If you want to stick with something as close to Google Notebook as possible, Zoho Notebook may just be your best bet. The user interface has some significant changes, but in general, Zoho Notebook has pretty similar features. There is even a Firefox plugin that allows you to highlight content and drop it into your Notebook. You can go a bit further, though, dropping in any spreadsheets or documents you have in Zoho, as well as some applications and all websites — to the point that you can control a desktop remotely if you pare it with something like Zoho Meeting.
    2. Evernote
      The features that Evernote brings to the table are pretty great. In addition to allowing you to capture parts of a website, Evernote has a desktop search tool mobil versions (iPhone and Windows Mobile). It even has an API, if you’ve got any features in mind not currently available. Evernote offers 40 MB for free accounts — if you’ll need more, the premium version is priced at $5 per month or $45 per year. Encryption, size and whether you’ll see ads seem to be the main differences between the free and premium versions.
    3. Net Notes
      If the major allure for Google Notebooks lays in the Firefox extension, Net Notes might be a good alternative. It’s a Firefox extension that allows you to save notes on websites in your bookmarks. You can toggle the Net Notes sidebar and access your notes as you browse. You can also tag websites. Net Notes works with Mozilla Weave if you need to access your notes from multiple computers.
    4. i-Lighter
      You can highlight and save information from any website while you’re browsing with i-Lighter. You can also add notes to your i-Lighted information, as well as email it or send the information to be posted to your blog or Twitter account. Your notes are saved in a notebook on your computer — but they’re also synchronized to the iLighter website. You can log in to the site from any computer.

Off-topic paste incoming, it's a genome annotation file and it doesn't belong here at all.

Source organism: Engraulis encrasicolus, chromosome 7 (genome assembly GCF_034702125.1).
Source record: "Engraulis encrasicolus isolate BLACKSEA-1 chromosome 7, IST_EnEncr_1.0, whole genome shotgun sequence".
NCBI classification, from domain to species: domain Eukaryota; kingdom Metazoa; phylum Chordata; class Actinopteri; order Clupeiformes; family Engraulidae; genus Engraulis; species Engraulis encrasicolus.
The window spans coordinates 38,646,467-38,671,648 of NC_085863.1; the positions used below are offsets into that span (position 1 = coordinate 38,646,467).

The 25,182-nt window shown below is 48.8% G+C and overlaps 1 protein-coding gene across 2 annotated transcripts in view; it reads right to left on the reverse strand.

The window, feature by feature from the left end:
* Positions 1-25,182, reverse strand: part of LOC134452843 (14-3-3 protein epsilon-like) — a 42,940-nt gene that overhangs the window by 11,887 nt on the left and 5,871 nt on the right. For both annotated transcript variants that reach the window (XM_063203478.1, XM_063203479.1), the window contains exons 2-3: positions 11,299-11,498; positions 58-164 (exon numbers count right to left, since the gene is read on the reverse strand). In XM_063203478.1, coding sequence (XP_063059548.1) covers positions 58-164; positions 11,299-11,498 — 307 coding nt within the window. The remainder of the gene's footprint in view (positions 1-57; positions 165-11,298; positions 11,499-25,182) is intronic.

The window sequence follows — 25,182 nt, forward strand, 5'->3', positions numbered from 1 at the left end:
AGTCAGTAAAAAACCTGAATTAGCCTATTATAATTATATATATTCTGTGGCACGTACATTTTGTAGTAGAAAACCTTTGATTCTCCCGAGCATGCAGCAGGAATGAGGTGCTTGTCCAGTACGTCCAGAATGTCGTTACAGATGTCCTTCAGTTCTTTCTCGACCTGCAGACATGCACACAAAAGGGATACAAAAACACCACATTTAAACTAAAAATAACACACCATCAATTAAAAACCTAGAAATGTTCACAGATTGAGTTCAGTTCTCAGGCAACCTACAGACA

5. Clipmarks
      For those browsers interested in sharing what they find with others, Clipmarks provides a tool to select clips of text, images and video and share them with friends. You can easily syndicate your finds to a whole list of sites such as Facebook, Twitter and Digg. You can also easily review your past clips and use them as references through Clipmarks’ website.
    6. UberNote
      If you can think of a way to send notes to UberNote, it can handle it. You can clip material while browsing, email, IM, text message or even visit the UberNote sites to add notes to the information you have saved. You can organize your notes, tag them and even add checkboxes if you want to turn a note into some sort of task list. You can drag and drop information between notes in order to manage them.
    7. iLeonardo
      iLeonardo treats research as a social concern. You can create a notebook on iLeonardo on a particular topic, collecting information online. You can also access other people’s notebooks. It may not necessarily take the place of Google Notebook — I’m pretty sure my notes on some subjects are cryptic — but it’s a pretty cool tool. You can keep notebooks private if you like the interface but don’t want to share a particular project. iLeonardo does allow you to follow fellow notetakers and receive the information they find on a particular topic.
    8. Zotero
      Another Firefox extension, Zotero started life as a citation management tool targeted towards academic researchers. However, it offers notetaking tools, as well as a way to save files to your notebook. If you do a lot of writing in Microsoft Word or Open Office, Zotero might be the tool for you — it’s integrated with both word processing software to allow you to easily move your notes over, as well as several blogging options. Zotero’s interface is also available in more than 30 languages.

    I’ve been relying on Google Notebook as a catch-all for blog post ideas — being able to just highlight information and save it is a great tool for a blogger.

    Advertising

    In replacing it, though, I’m starting to lean towards Evernote. I’ve found it handles pretty much everything I want, especially with the voice recording feature. I’m planning to keep trying things out for a while yet — I’m sticking with Google Notebook until the Firefox extension quits working — and if you have any recommendations that I missed when I put together this list, I’d love to hear them — just leave a comment!

    Advertising

    Advertising

    Read Next